“Thank goodness there are some Black women here!” Those were the first words I heard Marianne Littlejohn say as Zee and I found seats. We all giggled at the remark. I told them I am accustomed to being one of the few or the only Black person at birth workshops and conferences I attend in the U.S. and asked if they usually have more Black women in attendance? Several of the women replied: No… It is the same way here… There are mainly white women at these workshops.
Zee had told me that the situation in South Africa was similar to that the U.S. where few Black women were involved in birth work, but I didn’t believe her. She said that even among African midwives there were cultural changes that did not allow African women to benefit from more recent practices that promote gentle birth. How is it possible in a place where 80% of the population is Black African?
It is shameful that Black midwives have played such a prominent and sustaining role in childbirth historically (only 50-60 years ago) yet they are almost non-existent in the 21st century. It is sad that for many Black women, should they desire to birth with someone who looks like them, that option would not be available. How does that happen in only half a century?
I have always believed that in a different life… Under different circumstances and in simpler times, I would have been a midwife. When my children were younger, I considered disregarding my B.S. in Mathematics and my Masters in Education and beginning my education all over again to become a midwife. At a cellular level, I know that I have been called and purposed to connect with women and girls in this way.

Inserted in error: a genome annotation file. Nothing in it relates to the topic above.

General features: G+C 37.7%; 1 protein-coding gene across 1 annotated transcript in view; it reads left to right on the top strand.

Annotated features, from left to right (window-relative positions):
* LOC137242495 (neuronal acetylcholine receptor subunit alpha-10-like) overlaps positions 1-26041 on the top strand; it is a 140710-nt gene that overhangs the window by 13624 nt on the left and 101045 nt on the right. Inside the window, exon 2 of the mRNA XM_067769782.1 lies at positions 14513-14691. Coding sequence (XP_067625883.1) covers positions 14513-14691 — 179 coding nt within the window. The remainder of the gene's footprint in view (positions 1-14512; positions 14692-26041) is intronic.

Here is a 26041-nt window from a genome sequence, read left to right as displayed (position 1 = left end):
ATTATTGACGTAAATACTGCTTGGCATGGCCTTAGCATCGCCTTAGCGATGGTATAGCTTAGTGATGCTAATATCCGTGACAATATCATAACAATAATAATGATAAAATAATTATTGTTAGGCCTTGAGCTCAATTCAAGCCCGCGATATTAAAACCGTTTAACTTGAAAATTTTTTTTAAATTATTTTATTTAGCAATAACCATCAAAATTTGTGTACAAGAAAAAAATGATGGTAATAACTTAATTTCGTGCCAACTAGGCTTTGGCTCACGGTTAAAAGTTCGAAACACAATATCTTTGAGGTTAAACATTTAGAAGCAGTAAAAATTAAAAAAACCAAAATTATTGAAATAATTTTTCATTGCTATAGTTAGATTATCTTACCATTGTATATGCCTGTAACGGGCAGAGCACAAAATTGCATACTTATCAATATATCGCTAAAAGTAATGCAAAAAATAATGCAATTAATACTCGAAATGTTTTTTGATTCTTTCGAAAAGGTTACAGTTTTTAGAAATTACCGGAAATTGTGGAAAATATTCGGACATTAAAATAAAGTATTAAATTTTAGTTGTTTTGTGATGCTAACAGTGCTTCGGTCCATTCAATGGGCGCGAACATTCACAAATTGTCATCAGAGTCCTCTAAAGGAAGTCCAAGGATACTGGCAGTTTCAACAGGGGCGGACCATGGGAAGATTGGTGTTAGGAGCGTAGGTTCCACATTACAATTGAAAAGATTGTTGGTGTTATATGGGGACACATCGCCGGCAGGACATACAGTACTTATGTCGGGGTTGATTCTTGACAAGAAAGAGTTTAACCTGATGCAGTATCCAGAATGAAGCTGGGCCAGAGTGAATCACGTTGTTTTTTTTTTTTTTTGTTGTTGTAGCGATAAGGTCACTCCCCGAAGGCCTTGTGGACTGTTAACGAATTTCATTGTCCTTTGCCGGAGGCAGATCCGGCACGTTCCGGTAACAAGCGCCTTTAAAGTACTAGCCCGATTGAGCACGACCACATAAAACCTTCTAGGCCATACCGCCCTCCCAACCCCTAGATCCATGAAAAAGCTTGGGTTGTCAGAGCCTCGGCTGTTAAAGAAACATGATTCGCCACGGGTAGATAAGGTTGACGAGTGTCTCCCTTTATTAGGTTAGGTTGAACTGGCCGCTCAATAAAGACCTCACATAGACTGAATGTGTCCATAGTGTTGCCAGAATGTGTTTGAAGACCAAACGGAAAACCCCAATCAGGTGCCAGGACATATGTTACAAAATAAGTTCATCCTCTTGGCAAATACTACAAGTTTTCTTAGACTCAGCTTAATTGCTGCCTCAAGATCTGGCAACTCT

In my real life current situation, however, I know the bureaucracy that surrounds birth and that is not for me. Birth is considered a medical emergency by many. Women are treated as if they have an illness for which the only cure is the birth of the baby. So women may be rushed and their births medicalized to the point where many women no longer believe they can experience childbirth as more than a passive observer. While infant and maternal mortality rates have definitely decreased over the past 100 years with the medical advancements, one would be hard pressed to find a balanced and holistic approach to childbirth in many areas of broader society.
I was grateful to be in attendance at Marianne’s workshop with the other midwives and doulas. Resolving a shoulder dystocia is primarily the responsibility of the medical professional tending to the mother, still I am grateful for the additional knowledge that will allow me to be a better support for mothers. I was appreciative of the opportunity to learn with other individuals who are persevering beyond the obstacles to help women birth in hospitals, in birth centers and (if they choose) in their own homes.
Here are some highlights from the workshop: